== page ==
Another taste of some of the radical analog atmosphere in SUSQUEHANNA. And nice ride, mang.Where can we keep up with you and news on SUSQUEHANNA? Throw us a like us on Facebook: https://www.facebook.com/susquehannathemovie. Also: www.susquehannathemovie.com. And we should probably get a Twitter account. Soon. I hate Twitter. We’re honestly not sure when the film will be available to the public – which is a good thing. Our world premiere should occur at some TBD festival by June, and then it will go on a bit of a tour. Hopefully by the end of the summer. Anything else you’d like to shout out to all the Tapeheads here in Lunchmeat Land? I’d just like to thank you all for keeping this medium alive. I’m amazed how passionate you guys are – I had no idea! And buy my movie when it comes out! I’ve never had to actually sell a movie before – so any type of support you could give us would be greatly, greatly appreciated! Oh! And ‘Susquehanna’ refers to the Susquehanna River that runs alongside my little hometown -- been getting that one a lot lately! Pronounced ‘Sus-qweh-hannah’. Iroqouis for like ‘wide muddy river’ or something.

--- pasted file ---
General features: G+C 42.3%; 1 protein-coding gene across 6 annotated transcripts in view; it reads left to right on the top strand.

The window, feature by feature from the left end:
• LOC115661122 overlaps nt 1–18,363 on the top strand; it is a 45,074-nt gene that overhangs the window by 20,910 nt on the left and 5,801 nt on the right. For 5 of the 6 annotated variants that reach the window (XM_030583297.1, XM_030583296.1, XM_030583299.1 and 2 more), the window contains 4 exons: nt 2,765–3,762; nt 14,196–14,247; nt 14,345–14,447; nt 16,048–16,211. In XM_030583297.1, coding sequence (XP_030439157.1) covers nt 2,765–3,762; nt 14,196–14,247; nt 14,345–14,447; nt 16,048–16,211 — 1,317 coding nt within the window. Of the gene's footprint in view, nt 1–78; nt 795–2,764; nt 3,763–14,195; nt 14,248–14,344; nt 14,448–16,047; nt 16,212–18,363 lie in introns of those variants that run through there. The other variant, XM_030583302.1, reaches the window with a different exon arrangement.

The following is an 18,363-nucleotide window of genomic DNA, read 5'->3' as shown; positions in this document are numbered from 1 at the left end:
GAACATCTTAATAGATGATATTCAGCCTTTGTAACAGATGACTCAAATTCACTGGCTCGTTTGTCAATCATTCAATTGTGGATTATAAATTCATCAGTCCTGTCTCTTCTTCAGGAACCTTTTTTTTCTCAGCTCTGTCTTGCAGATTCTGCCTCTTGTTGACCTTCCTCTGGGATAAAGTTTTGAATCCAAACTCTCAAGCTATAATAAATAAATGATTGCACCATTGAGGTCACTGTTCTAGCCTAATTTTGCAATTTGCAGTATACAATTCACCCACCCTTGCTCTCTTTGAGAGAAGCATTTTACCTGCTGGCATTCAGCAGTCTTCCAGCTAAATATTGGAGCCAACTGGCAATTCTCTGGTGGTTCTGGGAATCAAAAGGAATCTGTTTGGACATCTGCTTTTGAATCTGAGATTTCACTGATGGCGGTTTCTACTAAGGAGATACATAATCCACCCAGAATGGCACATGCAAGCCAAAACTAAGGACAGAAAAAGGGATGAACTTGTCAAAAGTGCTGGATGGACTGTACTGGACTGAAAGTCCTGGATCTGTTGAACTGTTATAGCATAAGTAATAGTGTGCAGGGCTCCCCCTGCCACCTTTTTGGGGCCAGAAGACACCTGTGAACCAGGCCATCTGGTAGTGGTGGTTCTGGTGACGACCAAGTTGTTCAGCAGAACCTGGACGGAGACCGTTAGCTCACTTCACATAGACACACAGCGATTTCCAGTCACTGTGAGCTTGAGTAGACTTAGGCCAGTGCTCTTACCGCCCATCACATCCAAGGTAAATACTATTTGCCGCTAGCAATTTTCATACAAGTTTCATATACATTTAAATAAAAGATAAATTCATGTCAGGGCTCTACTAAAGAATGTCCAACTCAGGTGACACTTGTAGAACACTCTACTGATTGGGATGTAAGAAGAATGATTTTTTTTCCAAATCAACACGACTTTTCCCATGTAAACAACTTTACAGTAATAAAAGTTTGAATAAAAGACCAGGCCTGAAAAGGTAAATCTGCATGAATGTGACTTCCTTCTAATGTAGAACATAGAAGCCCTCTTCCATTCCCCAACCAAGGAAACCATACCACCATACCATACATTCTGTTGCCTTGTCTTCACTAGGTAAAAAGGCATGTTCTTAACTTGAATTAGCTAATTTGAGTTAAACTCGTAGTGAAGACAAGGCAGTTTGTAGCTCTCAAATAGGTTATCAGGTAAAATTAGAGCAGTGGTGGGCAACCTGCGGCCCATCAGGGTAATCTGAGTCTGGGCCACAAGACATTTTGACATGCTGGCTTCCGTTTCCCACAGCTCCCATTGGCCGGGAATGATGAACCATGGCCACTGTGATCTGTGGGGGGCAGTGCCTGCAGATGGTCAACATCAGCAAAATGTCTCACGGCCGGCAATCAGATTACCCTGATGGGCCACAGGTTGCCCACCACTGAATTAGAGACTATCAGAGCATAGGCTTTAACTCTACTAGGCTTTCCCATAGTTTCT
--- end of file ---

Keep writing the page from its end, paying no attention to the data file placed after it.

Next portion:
Knowledge is power, Tapeheads! So what’s the video verdict here? Would YOU be interested in seeing this flick on Limited Edition Analog Glory? VHShout it out in the comments below and let Jon and his crew know! They wanna make it happen, man! Personally I think this is such a radical and welcomed change for the shot-on-video platform. There are so many angles of fantastic filmmaking that can be applied within the aesthetic-rich and budget-beating aspects of the SOV arena, and this film is poised to prove it. Bring on the anti-digital diversity and invention, always! You know we can dig it. And you can dig updates (and view the trailer) for SUSQUEHANNA via their Facebook and Official Website to stay informed on the pending VHS release and when we can expect it to hit our VCRs. One thing’s for sure: here in Lunchmeat Land, we’re always ready for another slab to feed our magnetic machine, mang. And we hope you are, too.